Mulder Modifies His Comeback

In his first throwing session in three weeks, St. Louis Cardinals starting pitcher Mark Mulder has adjusted his motion and his outlook. Time will tell if the results follow. The left-hander answered questions in Washington on Thursday.

St. Louis Cardinals starting pitcher Mark Mulder threw a bullpen session on Thursday morning prior to the Cardinals double-header against the Washington Nationals.


To this observer, he seemed to be coming less over the top – more of a shortened motion, a bit akin to the way catchers throw – and seemed to have a small hitch or hesitation in his delivery.


The lefty's state of mind was very positive about the change and his results - as upbeat this time as his last conversation was concerned in tone. After not throwing for three weeks due to what was called at the time a rotator cuff strain, the 30-year-old was most encouraged on Thursday.


On how he feels overall.


"It feels a lot better."


On the reaction of pitching coach Dave Duncan and the staff.


"I think everybody is pretty pleased with how it looks right now. For the first side in awhile, it was pretty good. My command wasn't exactly where I wanted it, but that was my first one, so that was to be expected."


On whether his modified motion is shorter than his previous one.


"It's not any shorter at all. If anything, it is trying not as much to go over the top vs. what I used to be able to do. But it feels a lot more natural; a lot more free and easy."


On when he will pitch again and when a rehab assignment might start.


"I am going to throw in two more days - Saturday. I haven't thrown a side in three weeks or so. I have to throw a few more before I do something with that (rehab)."


On the number of pitches he throws in a side session and specifically on Thursday.


"It just depends on how you feel that day. Could be 20, could be 50. I didn't count.  I would assume somewhere around 40 (today) – I am not sure."


On whether he was throwing harder.


"My arm is working better so everything seems a lot more natural so it is a little harder (his pitches). I wasn't giving it any more effort than I do on any other side. When you start feeling good, the ball comes out of your hand a little later and better, it's going to be that way."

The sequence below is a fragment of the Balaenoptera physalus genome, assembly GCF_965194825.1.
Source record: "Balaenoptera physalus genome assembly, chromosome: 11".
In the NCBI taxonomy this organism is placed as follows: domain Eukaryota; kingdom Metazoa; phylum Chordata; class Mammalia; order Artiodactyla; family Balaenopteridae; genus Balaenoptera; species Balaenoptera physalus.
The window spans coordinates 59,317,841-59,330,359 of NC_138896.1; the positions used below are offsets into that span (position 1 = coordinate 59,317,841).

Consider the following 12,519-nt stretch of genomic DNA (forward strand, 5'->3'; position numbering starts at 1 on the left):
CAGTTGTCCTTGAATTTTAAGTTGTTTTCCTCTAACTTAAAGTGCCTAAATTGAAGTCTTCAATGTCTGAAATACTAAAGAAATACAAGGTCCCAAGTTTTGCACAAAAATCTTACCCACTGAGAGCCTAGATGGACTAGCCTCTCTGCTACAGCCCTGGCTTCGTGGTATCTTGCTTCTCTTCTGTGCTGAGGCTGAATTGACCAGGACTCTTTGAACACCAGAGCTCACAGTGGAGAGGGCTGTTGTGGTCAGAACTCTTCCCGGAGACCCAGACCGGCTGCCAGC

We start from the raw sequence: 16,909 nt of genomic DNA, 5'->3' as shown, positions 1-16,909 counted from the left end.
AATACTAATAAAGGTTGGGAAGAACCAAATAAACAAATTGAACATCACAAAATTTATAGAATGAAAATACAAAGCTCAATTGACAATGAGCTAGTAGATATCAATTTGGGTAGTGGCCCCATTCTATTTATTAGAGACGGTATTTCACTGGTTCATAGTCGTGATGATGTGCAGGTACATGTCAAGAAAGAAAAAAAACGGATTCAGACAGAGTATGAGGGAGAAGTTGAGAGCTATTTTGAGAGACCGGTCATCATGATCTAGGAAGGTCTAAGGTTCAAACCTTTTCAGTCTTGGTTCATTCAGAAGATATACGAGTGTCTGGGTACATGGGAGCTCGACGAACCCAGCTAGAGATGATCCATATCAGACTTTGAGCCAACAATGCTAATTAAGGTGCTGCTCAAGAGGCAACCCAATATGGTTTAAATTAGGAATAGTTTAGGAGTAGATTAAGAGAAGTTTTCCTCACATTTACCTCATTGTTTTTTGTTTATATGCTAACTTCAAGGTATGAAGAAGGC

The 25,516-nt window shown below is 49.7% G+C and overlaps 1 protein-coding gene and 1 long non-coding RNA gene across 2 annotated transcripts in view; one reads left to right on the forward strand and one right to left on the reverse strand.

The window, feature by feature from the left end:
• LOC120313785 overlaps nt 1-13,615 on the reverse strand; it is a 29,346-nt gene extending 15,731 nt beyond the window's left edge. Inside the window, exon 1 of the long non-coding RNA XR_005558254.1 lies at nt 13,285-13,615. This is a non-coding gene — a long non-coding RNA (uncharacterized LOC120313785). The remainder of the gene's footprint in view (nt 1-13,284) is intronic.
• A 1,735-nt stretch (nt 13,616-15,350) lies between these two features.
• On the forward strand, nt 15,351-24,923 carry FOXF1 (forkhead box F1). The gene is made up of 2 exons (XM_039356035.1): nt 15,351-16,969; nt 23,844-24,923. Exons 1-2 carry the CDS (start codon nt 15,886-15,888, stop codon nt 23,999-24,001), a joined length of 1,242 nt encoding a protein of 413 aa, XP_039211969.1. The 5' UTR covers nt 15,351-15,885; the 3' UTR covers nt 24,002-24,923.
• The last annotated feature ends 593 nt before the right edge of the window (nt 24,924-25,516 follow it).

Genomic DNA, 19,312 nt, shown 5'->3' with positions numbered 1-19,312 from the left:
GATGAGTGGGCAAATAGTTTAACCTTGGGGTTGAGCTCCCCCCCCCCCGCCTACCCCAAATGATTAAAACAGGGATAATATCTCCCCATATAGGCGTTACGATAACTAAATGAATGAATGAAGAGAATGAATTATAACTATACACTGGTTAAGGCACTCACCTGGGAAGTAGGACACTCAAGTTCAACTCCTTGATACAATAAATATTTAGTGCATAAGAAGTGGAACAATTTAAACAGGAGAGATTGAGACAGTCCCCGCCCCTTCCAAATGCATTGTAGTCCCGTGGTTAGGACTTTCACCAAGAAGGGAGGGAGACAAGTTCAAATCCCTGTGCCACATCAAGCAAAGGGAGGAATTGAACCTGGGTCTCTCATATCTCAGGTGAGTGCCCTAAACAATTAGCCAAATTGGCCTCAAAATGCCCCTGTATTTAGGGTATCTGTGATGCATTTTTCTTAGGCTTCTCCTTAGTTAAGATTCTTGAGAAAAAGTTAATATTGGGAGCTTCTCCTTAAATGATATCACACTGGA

On whether this is a more natural release point.


"I am not searching for something like I have been recently. My foot was landing in the same spot each time. I was releasing the ball in the same spot. It was just encouraging."


On whether there is a change in how the ball leaves his hand.


"When I was healthy, I may have come over the top a little bit more. I am lower release-wise compared to where I used to be. But the ball is not any different. It is coming out of my hand the same way as it did prior to the surgeries."


On how this might affect his breaking pitches.


"My breaking stuff was actually good. If anything, it might be a bit more sweeping perhaps. The thing is that I have never had a curveball that was 12-to-6. That has never been my curveball. I kind of look it as maybe something that as I have been trying to come back over the past few years, I started trying to throw over the top a little bit too much."


On what is considered "normal".


"When you have these surgeries, you sort of lose that feel what's even normal. Dropping down almost makes me feel like that was normal or that used to be normal. And I just kind of got away from it maybe or something with the surgeries."


On whether he noticed a hesitation in his motion.


"I don't know. I am not doing it on purpose."


On his velocity.


"I've said all along that I don't care how hard I am throwing as long as the ball is coming out of my hand right and I can locate where I want it to. I don't care if it is 84 or 94. It has no relevance, really."


On whether this side session should this be considered a big deal.


"I felt really good about it. I haven't felt this way in a long time. Feel-wise, it is night and day better than I have been feeling through this whole process."


On how this is different from his last rehab starts.


"I just made good pitches in those games. I didn't feel it was smooth and the way I wanted it."


On how he decided to try a new motion.


"I don't know. I think it was a little bit where you just run out of options and, "You know what? Let's just try this and try this," and…"


On when the adjustment was made.


"Two days ago, when we first arrived here (in DC), I went out and played catch with Murph (bullpen catcher Jeff Murphy). I think that might have been a little extreme. I think I went down a bit further. I felt like I was throwing sidearm, but I was not. Because I had been doing it this other way for so long, it feels that way, but it is not even close to that. Like I said, I feel myself releasing the ball out front, so it's a lot better."


On why this is better.


"My old way, or at least the way it felt on the mound for the last month or two, was a battle for every pitch. Your arm slot would be different for every pitch. That is what I mean for today. I was landing in the same spot, releasing the ball in the same spot. It just felt better and a lot of this is just feel."  



Brian Walton can be reached via email at


© 2008 All rights reserved. This material may not be published, rewritten or redistributed.

The Cardinal Nation Top Stories